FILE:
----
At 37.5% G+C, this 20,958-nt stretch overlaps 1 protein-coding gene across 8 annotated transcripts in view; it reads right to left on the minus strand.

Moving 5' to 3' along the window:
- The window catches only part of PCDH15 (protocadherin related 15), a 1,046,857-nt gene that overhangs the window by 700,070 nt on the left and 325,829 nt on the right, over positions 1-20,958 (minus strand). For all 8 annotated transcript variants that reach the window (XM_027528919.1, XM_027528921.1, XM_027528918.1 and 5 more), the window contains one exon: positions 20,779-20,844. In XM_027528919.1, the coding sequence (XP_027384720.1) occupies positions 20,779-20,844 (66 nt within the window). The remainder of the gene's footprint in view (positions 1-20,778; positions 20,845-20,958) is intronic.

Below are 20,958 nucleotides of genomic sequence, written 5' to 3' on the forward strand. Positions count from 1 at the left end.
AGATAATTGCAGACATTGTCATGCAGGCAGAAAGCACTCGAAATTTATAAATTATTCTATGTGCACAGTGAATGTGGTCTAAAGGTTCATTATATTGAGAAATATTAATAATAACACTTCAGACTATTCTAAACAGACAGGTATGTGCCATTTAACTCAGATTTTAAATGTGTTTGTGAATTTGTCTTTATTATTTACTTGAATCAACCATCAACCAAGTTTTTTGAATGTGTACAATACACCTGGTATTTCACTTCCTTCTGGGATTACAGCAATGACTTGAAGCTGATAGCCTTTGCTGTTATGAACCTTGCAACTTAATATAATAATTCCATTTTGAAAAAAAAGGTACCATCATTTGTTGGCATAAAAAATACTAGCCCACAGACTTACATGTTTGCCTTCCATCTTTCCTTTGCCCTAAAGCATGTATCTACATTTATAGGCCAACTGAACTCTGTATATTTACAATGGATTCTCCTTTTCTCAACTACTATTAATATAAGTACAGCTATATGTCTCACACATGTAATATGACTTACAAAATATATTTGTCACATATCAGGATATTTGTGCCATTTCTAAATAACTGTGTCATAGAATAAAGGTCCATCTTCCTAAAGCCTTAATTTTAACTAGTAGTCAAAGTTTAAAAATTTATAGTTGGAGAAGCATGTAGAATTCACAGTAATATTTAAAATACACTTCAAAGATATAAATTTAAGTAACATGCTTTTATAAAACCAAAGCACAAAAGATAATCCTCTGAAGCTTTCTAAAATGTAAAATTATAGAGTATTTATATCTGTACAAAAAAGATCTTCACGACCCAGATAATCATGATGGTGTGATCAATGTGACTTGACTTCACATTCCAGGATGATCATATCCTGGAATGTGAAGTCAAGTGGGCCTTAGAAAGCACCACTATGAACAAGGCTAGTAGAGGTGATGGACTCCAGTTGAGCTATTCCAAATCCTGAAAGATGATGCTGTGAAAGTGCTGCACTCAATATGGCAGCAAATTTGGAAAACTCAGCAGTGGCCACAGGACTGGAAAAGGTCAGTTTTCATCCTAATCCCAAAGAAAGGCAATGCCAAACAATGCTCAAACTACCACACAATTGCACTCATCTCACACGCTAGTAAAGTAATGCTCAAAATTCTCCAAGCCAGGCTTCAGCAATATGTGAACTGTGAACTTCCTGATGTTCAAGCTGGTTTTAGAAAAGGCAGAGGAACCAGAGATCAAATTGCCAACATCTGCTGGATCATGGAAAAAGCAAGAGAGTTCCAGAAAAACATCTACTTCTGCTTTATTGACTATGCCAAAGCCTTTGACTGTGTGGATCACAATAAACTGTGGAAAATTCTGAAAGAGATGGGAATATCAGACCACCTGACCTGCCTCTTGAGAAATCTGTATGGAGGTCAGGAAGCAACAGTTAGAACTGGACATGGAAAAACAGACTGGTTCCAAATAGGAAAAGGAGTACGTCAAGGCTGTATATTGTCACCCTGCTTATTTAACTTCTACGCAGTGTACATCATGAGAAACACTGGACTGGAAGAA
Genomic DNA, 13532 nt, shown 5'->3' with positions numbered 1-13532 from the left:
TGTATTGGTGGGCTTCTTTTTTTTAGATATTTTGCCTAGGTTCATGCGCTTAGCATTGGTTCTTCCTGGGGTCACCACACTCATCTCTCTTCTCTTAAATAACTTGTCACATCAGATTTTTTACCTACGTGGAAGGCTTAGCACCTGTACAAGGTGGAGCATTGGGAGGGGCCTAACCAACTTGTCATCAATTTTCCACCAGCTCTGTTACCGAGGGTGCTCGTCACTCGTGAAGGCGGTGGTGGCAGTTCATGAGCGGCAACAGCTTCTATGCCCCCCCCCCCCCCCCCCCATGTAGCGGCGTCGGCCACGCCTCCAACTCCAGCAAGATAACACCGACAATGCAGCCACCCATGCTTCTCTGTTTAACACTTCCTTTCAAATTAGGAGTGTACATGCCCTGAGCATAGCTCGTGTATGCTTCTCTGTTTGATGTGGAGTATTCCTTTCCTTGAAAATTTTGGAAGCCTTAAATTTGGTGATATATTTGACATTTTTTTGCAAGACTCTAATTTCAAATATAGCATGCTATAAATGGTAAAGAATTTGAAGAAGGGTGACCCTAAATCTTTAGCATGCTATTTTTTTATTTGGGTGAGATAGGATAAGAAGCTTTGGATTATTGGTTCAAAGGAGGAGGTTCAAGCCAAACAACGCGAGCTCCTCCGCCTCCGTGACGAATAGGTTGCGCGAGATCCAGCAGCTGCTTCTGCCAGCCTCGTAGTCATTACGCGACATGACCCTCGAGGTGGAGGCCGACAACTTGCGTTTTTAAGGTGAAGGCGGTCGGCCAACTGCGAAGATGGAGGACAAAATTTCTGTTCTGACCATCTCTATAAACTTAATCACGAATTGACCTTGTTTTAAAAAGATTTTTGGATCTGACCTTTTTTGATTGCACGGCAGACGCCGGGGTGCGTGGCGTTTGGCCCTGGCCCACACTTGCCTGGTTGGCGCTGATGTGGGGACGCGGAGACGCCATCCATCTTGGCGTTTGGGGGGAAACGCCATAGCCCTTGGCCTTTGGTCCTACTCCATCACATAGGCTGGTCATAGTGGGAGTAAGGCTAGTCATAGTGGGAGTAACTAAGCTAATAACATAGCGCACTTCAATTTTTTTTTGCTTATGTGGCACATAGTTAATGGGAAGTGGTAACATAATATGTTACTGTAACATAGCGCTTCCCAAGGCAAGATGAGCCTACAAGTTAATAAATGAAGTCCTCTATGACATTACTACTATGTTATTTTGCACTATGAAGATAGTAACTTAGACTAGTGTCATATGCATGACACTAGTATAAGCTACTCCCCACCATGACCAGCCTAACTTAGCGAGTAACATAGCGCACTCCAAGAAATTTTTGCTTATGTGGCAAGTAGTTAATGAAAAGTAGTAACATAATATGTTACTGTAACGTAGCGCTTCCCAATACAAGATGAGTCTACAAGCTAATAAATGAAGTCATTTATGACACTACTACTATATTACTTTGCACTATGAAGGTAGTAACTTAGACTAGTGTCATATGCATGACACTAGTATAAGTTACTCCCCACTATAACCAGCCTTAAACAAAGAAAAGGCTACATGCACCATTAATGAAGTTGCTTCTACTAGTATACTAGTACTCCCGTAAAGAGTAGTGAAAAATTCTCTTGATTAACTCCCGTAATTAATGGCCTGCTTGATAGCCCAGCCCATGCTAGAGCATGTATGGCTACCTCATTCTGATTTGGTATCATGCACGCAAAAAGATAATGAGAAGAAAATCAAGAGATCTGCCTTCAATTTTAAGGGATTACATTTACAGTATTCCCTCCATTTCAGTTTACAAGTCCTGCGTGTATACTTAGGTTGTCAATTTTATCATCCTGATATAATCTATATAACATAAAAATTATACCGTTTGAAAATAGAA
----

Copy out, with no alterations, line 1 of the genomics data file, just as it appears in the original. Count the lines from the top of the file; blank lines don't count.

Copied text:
At 37.5% G+C, this 20,958-nt stretch overlaps 1 protein-coding gene across 8 annotated transcripts in view; it reads right to left on the minus strand.